Dog-headed men explained!!!

A

Anonymous

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#1
If you'll all kindly go to the news story "Ice Age faces!" listed today on the Fortean Times home page, you'll be forwarded to a BBC News article pertaining to some striking images that can be dated back millenia. There, you'll see that one of the images featured on the article can be clicked to reveal an "enlarged" version (although actually it isn't an enlarged version but a different, much larger image, but that's beside the point). Clicking this reveals a seeming gallery of some of the borderlines for human morphology. A few of these faces, especially the one shown at the screen's top left, look very much like the "dog-headed men" reported sporadically in old and modern times.
Signifcantly, there is a condition that causes the limitless growth of every hair on the body. Some of you are likely aware of this. Taking individuals who have faces like those depicted in those cave illustrations and giving them that hair condition results in dog-headed men.
 

hachihyaku

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#2
But the dog-headed men in the stories here had Doberman-like heads, which have slick, short hair, not heavy, curly hair like disorders can cause.

Foiled again! ^_^
 
A

Anonymous

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#3
I think the idea that babboons could have given the idea of werewolfs sounds interesting.

BTW welcome back Joshua
 

many_angled_one

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#4
Baboons? Hrmmm cant see that one workign personally.

A much better "explanation" would be men in olden days wearing nice warm wolf-pelts with the head skin still attached, to maybe scare off their enemies or just as a convenient hood/mask!
 
A

Anonymous

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#5
It was just some side remark I saw somewhere. But imagine those giant babboons are still alive. And you were down in africa when you saw something that was big and hairy, had a snout with big fangs, but hands like a human. If I didn't know better I'd have guessed at half man half wolf.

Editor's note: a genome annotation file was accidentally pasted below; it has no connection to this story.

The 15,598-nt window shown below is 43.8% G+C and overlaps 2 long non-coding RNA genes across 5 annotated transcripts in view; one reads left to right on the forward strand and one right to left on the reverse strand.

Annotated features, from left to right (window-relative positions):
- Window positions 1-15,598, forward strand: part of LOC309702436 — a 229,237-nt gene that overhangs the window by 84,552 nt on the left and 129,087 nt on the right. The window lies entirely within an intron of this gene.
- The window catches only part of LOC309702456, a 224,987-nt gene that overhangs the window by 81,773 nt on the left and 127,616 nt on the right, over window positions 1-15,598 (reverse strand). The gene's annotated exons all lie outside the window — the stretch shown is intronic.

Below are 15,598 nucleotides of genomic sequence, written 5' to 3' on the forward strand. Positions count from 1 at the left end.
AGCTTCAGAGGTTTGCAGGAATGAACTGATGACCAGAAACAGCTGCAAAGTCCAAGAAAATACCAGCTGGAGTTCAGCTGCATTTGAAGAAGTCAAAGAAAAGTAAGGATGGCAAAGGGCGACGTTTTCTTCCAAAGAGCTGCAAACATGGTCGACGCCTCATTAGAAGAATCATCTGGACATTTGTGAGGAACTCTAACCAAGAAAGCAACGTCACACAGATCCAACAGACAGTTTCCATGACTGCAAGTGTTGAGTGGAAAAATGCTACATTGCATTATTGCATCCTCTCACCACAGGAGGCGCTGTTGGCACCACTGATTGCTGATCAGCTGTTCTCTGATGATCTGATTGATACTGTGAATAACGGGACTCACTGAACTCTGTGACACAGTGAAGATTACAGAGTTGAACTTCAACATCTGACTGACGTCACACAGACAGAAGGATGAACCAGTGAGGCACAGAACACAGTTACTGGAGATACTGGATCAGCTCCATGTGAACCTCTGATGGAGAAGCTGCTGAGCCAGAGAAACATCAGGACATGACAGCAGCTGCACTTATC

rynner2

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#6
Currently on iPlayer, as part of the Attenborough-fest, is this offering:
Zoo Quest - Zoo Quest to Madagascar: Episode 5

First transmitted in 1961, David Attenborough comes to the end of his expedition having travelled thousands of miles throughout the island of Madagascar.
The principle objective of the expedition is to film and observe the rarest animals of the island and the search continues in the depths of the Madagascan forest.

Geckoes, millipedes and paradise flycatchers are among the animals encountered as Attenborough searches for one of the most legendary animals of Madagascar, the indri. Indris are the largest of all the lemurs and are the creature some believe to be the origin of the "dog-headed man" legend, as recounted by Marco Polo.

Extremely shy animals, only Attenborough's recordings of their weird, deafening wails can entice a family out of hiding, so providing a unique glimpse of these previously unseen primates.

http://www.bbc.co.uk/iplayer/episode/p00db26j/zoo-quest-zoo-quest-to-madagascar-episode-5

Who knows? Could this have been one of the sources of the legend? Decide for yourself!
 

PeteByrdie

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#7
Currently on iPlayer, as part of the Attenborough-fest, is this offering:
Zoo Quest - Zoo Quest to Madagascar: Episode 5

First transmitted in 1961, David Attenborough comes to the end of his expedition having travelled thousands of miles throughout the island of Madagascar.
The principle objective of the expedition is to film and observe the rarest animals of the island and the search continues in the depths of the Madagascan forest.

Geckoes, millipedes and paradise flycatchers are among the animals encountered as Attenborough searches for one of the most legendary animals of Madagascar, the indri. Indris are the largest of all the lemurs and are the creature some believe to be the origin of the "dog-headed man" legend, as recounted by Marco Polo.

Extremely shy animals, only Attenborough's recordings of their weird, deafening wails can entice a family out of hiding, so providing a unique glimpse of these previously unseen primates.

http://www.bbc.co.uk/iplayer/episode/p00db26j/zoo-quest-zoo-quest-to-madagascar-episode-5

Who knows? Could this have been one of the sources of the legend? Decide for yourself!
Sir David returned to Madagascar years later with an ex-indri hunter called Joseph who now seems to be involved in conservation. He's the guy who usually takes BBC presenters to see indri. I've got several documentaries in which he appears on disk. They get up and close to these shy animals now, and Joseph, who once hunted these animals for bushmeat, now strokes them. I think the documentary is David Attenborough and the Giant Egg, and it includes several pieces of footage from the Zoo Quest programme.
 
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